Na Mele Hula 'Ohana's entourage of more than 80 Northern California residents revels in transplanted Aiea native Mark Ho'omalu Jr.'s unique styles of chant and hula. They worked and sacrificed since hearing in November that their bid to compete in the weekend's Merrie Monarch Festival hula competition had been approved.
Ho'omalu's reputation preceded the event. Kumu hula Mae Loebenstein had urged those she knew to be on time for the start of the competition in order to witness his remarkable style. She said she's waiting for him to come out with a chant recording. Kumu hula Leimomi Ho had awaited his arrival with equal anticipation.
"I'm still excited ... I want to go out there and dance. That's what we want to do is get on the floor and show off," Ho'omalu had said Friday morning, anxious before his halau's debut. Although the halau took home no prizes, it nevertheless made its mark in the eyes of spectators.
Ho'omalu opened that night's competition with his undulating-hum chant style. It had elements of Marine cadences, jazzy syncopation and deep-chested charisma. His hula kahiko (ancient) style was similarly unique, with a drill-team aspect of quick, straight-limbed movements. The "one 'uli'uli" style had both the ale and male dancer constantly passing a single feathered gourd from one hand to the other, as if presenting arms.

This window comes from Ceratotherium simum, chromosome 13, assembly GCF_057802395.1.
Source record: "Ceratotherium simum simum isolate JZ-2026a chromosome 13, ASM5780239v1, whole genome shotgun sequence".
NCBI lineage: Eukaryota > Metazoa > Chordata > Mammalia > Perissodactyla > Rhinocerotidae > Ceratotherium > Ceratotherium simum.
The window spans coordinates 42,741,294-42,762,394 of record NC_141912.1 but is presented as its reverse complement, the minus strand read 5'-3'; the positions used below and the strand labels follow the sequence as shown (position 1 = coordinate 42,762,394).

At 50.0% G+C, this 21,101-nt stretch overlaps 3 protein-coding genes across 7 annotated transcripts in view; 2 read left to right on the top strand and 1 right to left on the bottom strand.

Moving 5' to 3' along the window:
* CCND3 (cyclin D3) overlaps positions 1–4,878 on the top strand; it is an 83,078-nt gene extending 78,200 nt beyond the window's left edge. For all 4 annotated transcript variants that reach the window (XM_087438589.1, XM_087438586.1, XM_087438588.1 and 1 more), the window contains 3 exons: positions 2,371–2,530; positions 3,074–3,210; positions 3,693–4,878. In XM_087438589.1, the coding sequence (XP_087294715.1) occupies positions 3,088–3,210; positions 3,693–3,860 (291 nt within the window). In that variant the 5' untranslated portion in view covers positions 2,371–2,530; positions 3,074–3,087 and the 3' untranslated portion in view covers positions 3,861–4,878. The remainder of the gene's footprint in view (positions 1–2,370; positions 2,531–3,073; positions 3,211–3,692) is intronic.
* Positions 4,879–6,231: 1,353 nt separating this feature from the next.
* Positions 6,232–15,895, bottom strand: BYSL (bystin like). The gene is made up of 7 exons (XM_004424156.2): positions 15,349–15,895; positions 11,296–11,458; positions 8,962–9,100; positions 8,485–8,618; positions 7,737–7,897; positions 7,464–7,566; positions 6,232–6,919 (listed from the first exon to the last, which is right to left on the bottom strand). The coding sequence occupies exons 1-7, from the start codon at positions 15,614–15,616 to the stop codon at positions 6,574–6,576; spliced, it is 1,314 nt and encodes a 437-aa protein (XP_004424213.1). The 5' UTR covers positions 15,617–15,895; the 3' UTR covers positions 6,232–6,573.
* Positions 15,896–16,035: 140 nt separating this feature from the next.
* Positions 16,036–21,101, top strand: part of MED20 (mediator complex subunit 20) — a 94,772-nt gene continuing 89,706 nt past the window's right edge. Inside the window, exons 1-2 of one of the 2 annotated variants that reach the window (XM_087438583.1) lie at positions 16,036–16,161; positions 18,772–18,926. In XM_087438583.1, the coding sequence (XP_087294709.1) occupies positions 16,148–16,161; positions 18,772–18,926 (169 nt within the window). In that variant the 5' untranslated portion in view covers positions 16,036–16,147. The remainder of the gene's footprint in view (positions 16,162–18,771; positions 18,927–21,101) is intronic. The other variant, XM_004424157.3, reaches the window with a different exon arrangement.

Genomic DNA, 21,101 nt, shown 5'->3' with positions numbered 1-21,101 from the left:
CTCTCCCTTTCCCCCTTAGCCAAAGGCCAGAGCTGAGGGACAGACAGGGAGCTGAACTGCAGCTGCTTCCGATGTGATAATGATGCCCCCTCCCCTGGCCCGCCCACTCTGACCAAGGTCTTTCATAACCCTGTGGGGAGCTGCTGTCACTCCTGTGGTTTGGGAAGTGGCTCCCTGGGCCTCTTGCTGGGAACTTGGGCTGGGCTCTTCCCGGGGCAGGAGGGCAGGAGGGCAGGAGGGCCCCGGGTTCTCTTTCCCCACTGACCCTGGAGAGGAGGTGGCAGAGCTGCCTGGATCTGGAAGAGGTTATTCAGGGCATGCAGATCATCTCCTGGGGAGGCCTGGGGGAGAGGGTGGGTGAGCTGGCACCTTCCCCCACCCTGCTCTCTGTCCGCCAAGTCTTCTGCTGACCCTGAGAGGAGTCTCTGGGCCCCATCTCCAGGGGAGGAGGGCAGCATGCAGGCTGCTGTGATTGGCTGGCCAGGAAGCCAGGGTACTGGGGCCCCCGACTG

"The judges have told me for the past five years: Your dances should be pleasant and stately, and I never have a chance to explain to them my reasons why I'm like that. But I tell my kids it doesn't matter what they say. When we dance our style, we're expressive of: I'm not happy about losing all our lands, and I'm not happy about losing my queen. When I come out and dance, I keep that in mind.
"I don't come out looking pleasant, I come out looking serious, to let them know I mean business. And if I was back in that time too, I would look just the same."
"It's almost hard to hear his chanting because it's so mesmerizing. His voice, his style, everything, it just gives you the urge to wanna learn more," said his dancer, Audrey Makamae Fangonilo of San Jose -- by way of Waipahu.
The Hilo audience enthusiastically greeted the 'ai kupa'a (firm style) hula of the Oakland troupe.
"It's about fulfilling, not just the dancer's dream, but the kumu's dream," Fangonilo said. "That's real important to all of us."
Tina Lagapa-Talbott of Salinas said, "We're not looking for any type of trophy. We're looking for the togetherness of our group, to be able to stand on the Merrie Monarch stage, to show everybody what our kumu is all about. That's our victory. If we can accomplish as a group and let the people know that we, too, as Hawaiians living in California, feel the way they do, then we feel we've accomplished something."
The receptive Hilo audience was "reassuring," said 20-year-old Anthony Ah Koi of Hayward, Calif. "It made me feel so much better. It made me feel less defensive and more able to say, 'OK, this is what I've learned, let me show you.' It just erased a lot of doubts for me about what Hawaiian-style (hula) competition is."
Lagapa-Talbott travels 200 miles -- a three-hour round-trip drive -- for twice-weekly hula practices. Before competition, she and Fangonilo carpool and stay weekends in Oakland for additional practices. Husbands and children stay behind. To complete their costumes, dancers must get up at 4 a.m. and hide along the freeways to pick flowers. They use corn husks to weave haku lei.